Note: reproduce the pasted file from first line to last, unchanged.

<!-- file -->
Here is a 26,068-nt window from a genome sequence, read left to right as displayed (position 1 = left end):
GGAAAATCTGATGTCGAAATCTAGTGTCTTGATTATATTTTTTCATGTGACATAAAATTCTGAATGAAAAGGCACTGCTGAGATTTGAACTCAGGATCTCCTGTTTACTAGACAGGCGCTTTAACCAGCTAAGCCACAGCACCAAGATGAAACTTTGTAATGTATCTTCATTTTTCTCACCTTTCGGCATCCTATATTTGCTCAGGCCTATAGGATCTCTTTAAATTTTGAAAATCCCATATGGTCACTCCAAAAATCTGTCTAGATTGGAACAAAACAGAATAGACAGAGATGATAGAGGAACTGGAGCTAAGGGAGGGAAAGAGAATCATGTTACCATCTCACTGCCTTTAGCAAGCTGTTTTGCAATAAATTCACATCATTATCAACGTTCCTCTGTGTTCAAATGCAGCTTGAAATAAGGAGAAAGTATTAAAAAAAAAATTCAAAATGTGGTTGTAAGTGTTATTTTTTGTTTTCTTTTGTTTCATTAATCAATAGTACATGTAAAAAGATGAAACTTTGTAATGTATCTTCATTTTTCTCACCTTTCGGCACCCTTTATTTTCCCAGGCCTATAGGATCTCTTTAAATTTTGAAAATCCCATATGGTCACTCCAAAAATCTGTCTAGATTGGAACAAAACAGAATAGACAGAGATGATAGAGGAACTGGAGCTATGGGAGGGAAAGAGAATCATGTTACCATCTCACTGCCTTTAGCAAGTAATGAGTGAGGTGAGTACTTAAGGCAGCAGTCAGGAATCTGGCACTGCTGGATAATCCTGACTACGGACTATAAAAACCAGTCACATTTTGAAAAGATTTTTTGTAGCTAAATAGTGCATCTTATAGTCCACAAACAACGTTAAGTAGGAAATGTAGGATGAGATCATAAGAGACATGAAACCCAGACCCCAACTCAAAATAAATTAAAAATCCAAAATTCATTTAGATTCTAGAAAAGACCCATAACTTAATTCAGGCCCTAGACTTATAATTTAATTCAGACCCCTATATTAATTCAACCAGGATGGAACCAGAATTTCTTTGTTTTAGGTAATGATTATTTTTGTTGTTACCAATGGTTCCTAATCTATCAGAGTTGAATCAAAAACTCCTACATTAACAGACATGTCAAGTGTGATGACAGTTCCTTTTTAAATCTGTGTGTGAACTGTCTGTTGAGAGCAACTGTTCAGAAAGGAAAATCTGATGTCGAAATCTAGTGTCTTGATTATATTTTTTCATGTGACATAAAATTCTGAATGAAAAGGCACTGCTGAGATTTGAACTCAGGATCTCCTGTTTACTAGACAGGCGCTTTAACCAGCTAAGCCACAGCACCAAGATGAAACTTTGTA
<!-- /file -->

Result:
Here is a 26,068-nt window from a genome sequence, read left to right as displayed (position 1 = left end):
GGAAAATCTGATGTCGAAATCTAGTGTCTTGATTATATTTTTTCATGTGACATAAAATTCTGAATGAAAAGGCACTGCTGAGATTTGAACTCAGGATCTCCTGTTTACTAGACAGGCGCTTTAACCAGCTAAGCCACAGCACCAAGATGAAACTTTGTAATGTATCTTCATTTTTCTCACCTTTCGGCATCCTATATTTGCTCAGGCCTATAGGATCTCTTTAAATTTTGAAAATCCCATATGGTCACTCCAAAAATCTGTCTAGATTGGAACAAAACAGAATAGACAGAGATGATAGAGGAACTGGAGCTAAGGGAGGGAAAGAGAATCATGTTACCATCTCACTGCCTTTAGCAAGCTGTTTTGCAATAAATTCACATCATTATCAACGTTCCTCTGTGTTCAAATGCAGCTTGAAATAAGGAGAAAGTATTAAAAAAAAAATTCAAAATGTGGTTGTAAGTGTTATTTTTTGTTTTCTTTTGTTTCATTAATCAATAGTACATGTAAAAAGATGAAACTTTGTAATGTATCTTCATTTTTCTCACCTTTCGGCACCCTTTATTTTCCCAGGCCTATAGGATCTCTTTAAATTTTGAAAATCCCATATGGTCACTCCAAAAATCTGTCTAGATTGGAACAAAACAGAATAGACAGAGATGATAGAGGAACTGGAGCTATGGGAGGGAAAGAGAATCATGTTACCATCTCACTGCCTTTAGCAAGTAATGAGTGAGGTGAGTACTTAAGGCAGCAGTCAGGAATCTGGCACTGCTGGATAATCCTGACTACGGACTATAAAAACCAGTCACATTTTGAAAAGATTTTTTGTAGCTAAATAGTGCATCTTATAGTCCACAAACAACGTTAAGTAGGAAATGTAGGATGAGATCATAAGAGACATGAAACCCAGACCCCAACTCAAAATAAATTAAAAATCCAAAATTCATTTAGATTCTAGAAAAGACCCATAACTTAATTCAGGCCCTAGACTTATAATTTAATTCAGACCCCTATATTAATTCAACCAGGATGGAACCAGAATTTCTTTGTTTTAGGTAATGATTATTTTTGTTGTTACCAATGGTTCCTAATCTATCAGAGTTGAATCAAAAACTCCTACATTAACAGACATGTCAAGTGTGATGACAGTTCCTTTTTAAATCTGTGTGTGAACTGTCTGTTGAGAGCAACTGTTCAGAAAGGAAAATCTGATGTCGAAATCTAGTGTCTTGATTATATTTTTTCATGTGACATAAAATTCTGAATGAAAAGGCACTGCTGAGATTTGAACTCAGGATCTCCTGTTTACTAGACAGGCGCTTTAACCAGCTAAGCCACAGCACCAAGATGAAACTTTGTA